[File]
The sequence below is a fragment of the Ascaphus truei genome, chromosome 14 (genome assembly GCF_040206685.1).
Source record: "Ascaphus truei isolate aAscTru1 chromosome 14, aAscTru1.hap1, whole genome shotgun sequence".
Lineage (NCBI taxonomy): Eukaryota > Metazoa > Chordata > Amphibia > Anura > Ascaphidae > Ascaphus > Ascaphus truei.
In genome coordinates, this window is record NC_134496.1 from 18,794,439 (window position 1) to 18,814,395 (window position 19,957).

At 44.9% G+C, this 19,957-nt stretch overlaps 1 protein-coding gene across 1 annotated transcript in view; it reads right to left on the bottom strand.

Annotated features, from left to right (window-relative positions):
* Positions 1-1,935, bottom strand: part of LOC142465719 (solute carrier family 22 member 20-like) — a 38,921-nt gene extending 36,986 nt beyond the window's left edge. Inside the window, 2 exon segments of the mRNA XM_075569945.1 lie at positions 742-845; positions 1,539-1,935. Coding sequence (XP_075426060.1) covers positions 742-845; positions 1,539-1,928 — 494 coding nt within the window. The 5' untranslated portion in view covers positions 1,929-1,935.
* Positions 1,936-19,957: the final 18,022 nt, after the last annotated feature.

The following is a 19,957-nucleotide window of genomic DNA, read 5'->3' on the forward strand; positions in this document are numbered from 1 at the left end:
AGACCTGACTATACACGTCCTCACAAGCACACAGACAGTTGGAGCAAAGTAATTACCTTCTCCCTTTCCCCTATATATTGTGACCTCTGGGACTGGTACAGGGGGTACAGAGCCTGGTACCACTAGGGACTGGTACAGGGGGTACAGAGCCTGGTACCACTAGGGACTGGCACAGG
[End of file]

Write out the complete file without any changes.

The sequence below is a fragment of the Ascaphus truei genome, chromosome 14 (genome assembly GCF_040206685.1).
Source record: "Ascaphus truei isolate aAscTru1 chromosome 14, aAscTru1.hap1, whole genome shotgun sequence".
Lineage (NCBI taxonomy): Eukaryota > Metazoa > Chordata > Amphibia > Anura > Ascaphidae > Ascaphus > Ascaphus truei.
In genome coordinates, this window is record NC_134496.1 from 18,794,439 (window position 1) to 18,814,395 (window position 19,957).

At 44.9% G+C, this 19,957-nt stretch overlaps 1 protein-coding gene across 1 annotated transcript in view; it reads right to left on the bottom strand.

Annotated features, from left to right (window-relative positions):
* Positions 1-1,935, bottom strand: part of LOC142465719 (solute carrier family 22 member 20-like) — a 38,921-nt gene extending 36,986 nt beyond the window's left edge. Inside the window, 2 exon segments of the mRNA XM_075569945.1 lie at positions 742-845; positions 1,539-1,935. Coding sequence (XP_075426060.1) covers positions 742-845; positions 1,539-1,928 — 494 coding nt within the window. The 5' untranslated portion in view covers positions 1,929-1,935.
* Positions 1,936-19,957: the final 18,022 nt, after the last annotated feature.

The following is a 19,957-nucleotide window of genomic DNA, read 5'->3' on the forward strand; positions in this document are numbered from 1 at the left end:
AGACCTGACTATACACGTCCTCACAAGCACACAGACAGTTGGAGCAAAGTAATTACCTTCTCCCTTTCCCCTATATATTGTGACCTCTGGGACTGGTACAGGGGGTACAGAGCCTGGTACCACTAGGGACTGGTACAGGGGGTACAGAGCCTGGTACCACTAGGGACTGGCACAGG